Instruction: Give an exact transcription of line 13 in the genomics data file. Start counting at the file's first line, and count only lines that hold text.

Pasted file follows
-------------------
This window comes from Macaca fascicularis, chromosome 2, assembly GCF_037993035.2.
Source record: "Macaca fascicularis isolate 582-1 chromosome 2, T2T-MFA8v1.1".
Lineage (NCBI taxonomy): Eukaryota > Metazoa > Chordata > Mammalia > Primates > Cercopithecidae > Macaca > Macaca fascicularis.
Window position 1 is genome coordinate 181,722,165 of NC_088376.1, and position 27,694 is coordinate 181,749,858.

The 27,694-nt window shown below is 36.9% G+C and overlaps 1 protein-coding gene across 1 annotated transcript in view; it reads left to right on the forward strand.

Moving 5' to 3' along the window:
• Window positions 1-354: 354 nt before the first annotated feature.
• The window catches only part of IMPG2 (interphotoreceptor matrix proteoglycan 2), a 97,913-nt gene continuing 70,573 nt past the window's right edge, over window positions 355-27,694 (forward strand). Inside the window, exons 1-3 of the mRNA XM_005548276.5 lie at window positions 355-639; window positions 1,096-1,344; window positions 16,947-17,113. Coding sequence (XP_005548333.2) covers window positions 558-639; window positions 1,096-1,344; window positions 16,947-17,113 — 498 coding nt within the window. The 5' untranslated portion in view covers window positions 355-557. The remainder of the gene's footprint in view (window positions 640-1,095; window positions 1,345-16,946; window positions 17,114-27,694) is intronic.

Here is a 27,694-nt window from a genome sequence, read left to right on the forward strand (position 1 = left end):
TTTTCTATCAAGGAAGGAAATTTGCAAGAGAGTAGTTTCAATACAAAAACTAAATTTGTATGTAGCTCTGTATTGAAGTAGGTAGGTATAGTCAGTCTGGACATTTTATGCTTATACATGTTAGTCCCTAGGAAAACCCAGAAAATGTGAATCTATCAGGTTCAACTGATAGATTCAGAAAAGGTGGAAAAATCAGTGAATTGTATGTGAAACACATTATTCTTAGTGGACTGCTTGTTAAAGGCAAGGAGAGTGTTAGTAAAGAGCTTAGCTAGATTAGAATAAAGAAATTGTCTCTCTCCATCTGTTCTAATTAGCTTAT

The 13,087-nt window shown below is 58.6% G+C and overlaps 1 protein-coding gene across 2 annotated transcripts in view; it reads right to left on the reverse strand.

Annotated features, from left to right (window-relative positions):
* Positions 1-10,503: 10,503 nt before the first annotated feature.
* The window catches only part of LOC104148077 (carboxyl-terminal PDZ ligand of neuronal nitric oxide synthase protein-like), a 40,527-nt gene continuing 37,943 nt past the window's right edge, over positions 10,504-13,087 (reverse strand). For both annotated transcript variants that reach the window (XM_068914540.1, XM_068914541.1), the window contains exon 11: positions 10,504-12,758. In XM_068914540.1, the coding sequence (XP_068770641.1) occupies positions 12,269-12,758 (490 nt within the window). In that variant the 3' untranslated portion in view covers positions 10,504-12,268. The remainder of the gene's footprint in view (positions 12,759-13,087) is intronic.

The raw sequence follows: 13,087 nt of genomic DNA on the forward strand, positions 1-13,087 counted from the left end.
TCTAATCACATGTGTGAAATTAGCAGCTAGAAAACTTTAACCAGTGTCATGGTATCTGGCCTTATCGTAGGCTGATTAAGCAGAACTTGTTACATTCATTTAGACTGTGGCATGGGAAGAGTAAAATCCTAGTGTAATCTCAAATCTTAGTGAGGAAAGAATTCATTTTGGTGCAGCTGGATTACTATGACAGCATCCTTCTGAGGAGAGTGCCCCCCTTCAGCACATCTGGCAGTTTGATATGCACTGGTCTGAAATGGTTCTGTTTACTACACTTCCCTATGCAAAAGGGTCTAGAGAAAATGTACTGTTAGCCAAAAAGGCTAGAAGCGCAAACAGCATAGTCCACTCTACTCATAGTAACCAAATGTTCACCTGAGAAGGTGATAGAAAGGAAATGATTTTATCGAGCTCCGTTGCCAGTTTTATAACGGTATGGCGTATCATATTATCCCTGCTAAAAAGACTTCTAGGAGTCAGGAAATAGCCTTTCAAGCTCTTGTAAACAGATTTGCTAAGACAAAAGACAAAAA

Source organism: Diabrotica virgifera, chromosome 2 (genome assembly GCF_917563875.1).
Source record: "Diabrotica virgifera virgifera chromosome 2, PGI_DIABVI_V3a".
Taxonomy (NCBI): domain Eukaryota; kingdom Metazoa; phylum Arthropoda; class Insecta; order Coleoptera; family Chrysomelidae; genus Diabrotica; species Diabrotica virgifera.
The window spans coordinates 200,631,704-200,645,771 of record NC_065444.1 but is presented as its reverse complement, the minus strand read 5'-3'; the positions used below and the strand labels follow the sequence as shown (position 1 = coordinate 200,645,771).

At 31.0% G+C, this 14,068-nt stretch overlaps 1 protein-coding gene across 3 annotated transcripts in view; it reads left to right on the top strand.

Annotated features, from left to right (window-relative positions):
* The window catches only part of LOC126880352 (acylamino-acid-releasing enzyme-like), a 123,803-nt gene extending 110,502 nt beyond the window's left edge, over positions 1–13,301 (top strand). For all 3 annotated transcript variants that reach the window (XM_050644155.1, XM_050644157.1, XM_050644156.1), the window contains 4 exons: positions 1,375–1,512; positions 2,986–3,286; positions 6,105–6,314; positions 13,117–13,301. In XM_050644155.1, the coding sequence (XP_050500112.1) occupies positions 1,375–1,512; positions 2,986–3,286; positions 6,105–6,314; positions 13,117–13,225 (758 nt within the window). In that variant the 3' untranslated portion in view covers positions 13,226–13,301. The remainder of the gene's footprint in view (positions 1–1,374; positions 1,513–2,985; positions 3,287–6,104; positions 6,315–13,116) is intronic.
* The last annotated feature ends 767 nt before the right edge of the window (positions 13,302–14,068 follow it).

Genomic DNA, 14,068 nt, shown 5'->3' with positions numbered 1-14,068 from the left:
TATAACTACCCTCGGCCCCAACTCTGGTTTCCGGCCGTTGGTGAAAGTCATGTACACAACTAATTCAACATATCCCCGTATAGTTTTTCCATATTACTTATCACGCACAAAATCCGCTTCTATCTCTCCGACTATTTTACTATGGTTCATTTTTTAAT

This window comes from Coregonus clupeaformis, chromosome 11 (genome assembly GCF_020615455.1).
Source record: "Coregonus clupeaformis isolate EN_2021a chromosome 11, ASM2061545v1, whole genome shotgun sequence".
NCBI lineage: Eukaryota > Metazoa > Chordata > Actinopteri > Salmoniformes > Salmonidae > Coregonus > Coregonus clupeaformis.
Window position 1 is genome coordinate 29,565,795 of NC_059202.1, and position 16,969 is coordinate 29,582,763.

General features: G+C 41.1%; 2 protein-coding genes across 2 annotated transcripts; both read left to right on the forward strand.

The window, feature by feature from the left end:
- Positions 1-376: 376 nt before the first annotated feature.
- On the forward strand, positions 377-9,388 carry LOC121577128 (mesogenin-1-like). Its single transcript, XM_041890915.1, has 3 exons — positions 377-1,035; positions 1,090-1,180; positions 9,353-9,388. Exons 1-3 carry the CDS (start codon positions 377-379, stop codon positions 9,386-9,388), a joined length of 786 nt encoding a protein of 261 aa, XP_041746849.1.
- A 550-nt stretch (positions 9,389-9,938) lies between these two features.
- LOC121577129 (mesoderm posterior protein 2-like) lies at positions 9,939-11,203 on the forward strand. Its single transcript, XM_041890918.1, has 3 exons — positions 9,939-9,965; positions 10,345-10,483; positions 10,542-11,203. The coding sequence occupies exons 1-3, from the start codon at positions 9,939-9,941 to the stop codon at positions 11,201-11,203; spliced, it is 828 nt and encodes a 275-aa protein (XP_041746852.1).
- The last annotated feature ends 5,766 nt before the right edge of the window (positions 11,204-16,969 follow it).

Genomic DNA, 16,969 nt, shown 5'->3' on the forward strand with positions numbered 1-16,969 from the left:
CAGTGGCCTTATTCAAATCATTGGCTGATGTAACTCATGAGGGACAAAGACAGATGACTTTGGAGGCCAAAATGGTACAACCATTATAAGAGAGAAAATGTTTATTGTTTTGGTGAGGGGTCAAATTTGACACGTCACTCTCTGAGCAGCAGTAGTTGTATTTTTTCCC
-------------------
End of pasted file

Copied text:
* Positions 1-10,503: 10,503 nt before the first annotated feature.